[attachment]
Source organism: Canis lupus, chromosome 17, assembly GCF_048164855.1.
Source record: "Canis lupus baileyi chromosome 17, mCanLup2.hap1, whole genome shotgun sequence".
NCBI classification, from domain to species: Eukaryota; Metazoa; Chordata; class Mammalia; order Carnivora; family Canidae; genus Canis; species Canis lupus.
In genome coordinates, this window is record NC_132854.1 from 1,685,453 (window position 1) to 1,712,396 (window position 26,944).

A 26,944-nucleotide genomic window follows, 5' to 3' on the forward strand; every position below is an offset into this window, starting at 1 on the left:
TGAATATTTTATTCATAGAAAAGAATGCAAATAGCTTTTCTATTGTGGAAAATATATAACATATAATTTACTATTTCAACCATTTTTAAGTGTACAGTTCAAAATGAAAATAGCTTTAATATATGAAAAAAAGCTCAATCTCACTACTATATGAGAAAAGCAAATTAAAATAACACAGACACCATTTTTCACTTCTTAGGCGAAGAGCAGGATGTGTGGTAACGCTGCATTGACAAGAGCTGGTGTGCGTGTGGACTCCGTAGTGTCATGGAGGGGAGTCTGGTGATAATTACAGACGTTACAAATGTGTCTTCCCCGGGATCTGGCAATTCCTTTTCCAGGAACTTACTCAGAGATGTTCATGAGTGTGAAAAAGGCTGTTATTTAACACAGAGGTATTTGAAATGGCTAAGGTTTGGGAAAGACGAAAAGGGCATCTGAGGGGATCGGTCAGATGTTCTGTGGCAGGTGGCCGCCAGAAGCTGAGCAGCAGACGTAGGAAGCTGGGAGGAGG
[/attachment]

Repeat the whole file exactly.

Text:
Source organism: Canis lupus, chromosome 17, assembly GCF_048164855.1.
Source record: "Canis lupus baileyi chromosome 17, mCanLup2.hap1, whole genome shotgun sequence".
NCBI classification, from domain to species: Eukaryota; Metazoa; Chordata; class Mammalia; order Carnivora; family Canidae; genus Canis; species Canis lupus.
In genome coordinates, this window is record NC_132854.1 from 1,685,453 (window position 1) to 1,712,396 (window position 26,944).

A 26,944-nucleotide genomic window follows, 5' to 3' on the forward strand; every position below is an offset into this window, starting at 1 on the left:
TGAATATTTTATTCATAGAAAAGAATGCAAATAGCTTTTCTATTGTGGAAAATATATAACATATAATTTACTATTTCAACCATTTTTAAGTGTACAGTTCAAAATGAAAATAGCTTTAATATATGAAAAAAAGCTCAATCTCACTACTATATGAGAAAAGCAAATTAAAATAACACAGACACCATTTTTCACTTCTTAGGCGAAGAGCAGGATGTGTGGTAACGCTGCATTGACAAGAGCTGGTGTGCGTGTGGACTCCGTAGTGTCATGGAGGGGAGTCTGGTGATAATTACAGACGTTACAAATGTGTCTTCCCCGGGATCTGGCAATTCCTTTTCCAGGAACTTACTCAGAGATGTTCATGAGTGTGAAAAAGGCTGTTATTTAACACAGAGGTATTTGAAATGGCTAAGGTTTGGGAAAGACGAAAAGGGCATCTGAGGGGATCGGTCAGATGTTCTGTGGCAGGTGGCCGCCAGAAGCTGAGCAGCAGACGTAGGAAGCTGGGAGGAGG